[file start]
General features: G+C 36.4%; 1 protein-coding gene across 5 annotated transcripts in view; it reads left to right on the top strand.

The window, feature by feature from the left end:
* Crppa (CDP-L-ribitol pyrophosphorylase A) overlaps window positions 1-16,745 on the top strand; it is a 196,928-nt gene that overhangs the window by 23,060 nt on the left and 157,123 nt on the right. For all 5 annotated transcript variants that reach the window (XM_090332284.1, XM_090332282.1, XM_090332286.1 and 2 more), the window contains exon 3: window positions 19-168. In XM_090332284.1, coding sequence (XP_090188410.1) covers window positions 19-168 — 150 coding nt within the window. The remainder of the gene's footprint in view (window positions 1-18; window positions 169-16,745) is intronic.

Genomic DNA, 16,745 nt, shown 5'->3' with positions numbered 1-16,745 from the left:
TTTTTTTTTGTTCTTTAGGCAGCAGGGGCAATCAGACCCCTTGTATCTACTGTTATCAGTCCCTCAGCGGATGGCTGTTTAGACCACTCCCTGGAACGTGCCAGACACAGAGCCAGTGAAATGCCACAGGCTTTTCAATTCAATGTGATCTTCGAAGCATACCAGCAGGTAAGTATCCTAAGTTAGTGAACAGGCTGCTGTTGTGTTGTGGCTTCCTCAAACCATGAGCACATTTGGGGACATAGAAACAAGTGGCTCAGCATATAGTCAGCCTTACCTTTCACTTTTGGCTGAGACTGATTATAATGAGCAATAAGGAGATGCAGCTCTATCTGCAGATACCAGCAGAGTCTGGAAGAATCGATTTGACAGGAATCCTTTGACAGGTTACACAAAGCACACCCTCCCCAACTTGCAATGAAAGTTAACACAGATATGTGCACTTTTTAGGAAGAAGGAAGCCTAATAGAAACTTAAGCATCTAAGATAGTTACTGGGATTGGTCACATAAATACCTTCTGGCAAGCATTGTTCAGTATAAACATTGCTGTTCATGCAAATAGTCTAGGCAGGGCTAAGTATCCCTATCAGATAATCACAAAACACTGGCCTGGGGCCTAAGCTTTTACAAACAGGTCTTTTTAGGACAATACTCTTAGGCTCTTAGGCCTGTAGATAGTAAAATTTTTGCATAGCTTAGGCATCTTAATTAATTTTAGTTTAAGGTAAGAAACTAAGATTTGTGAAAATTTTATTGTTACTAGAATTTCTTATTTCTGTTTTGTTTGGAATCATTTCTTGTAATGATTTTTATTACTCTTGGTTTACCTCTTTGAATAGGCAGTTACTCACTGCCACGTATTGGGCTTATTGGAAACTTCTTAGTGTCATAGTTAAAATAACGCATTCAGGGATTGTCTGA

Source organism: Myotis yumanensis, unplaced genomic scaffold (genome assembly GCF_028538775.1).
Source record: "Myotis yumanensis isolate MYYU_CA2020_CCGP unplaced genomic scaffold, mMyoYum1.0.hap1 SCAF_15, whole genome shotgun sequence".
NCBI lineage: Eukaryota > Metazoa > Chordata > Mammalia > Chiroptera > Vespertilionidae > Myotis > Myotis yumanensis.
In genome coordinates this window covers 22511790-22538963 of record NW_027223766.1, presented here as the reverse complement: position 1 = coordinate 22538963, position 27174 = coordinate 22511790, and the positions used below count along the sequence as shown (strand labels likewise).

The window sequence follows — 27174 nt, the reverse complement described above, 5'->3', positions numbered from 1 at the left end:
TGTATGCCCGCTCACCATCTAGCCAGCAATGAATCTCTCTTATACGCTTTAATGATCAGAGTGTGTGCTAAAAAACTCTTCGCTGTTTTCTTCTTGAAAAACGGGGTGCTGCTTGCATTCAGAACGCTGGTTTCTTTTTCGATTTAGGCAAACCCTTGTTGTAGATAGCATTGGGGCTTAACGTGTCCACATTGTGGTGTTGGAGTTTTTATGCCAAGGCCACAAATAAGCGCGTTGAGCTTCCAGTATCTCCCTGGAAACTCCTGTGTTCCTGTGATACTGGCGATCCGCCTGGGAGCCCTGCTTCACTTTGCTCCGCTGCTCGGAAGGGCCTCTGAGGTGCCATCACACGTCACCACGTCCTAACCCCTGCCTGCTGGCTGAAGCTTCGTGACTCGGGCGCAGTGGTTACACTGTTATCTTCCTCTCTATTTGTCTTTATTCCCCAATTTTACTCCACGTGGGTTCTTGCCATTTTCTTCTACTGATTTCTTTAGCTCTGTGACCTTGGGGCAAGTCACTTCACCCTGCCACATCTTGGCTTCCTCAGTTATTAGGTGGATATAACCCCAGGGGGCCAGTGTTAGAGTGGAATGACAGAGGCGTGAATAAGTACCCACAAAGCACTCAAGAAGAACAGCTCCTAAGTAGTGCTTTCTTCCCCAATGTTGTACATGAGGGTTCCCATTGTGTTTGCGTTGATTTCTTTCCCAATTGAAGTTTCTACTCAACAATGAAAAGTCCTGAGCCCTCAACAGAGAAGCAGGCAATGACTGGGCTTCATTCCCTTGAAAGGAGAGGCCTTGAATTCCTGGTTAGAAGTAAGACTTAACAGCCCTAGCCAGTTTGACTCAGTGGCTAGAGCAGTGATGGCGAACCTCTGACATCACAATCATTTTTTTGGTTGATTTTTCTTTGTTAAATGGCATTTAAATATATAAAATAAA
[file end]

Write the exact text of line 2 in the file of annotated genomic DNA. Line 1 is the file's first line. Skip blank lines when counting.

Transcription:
The window, feature by feature from the left end: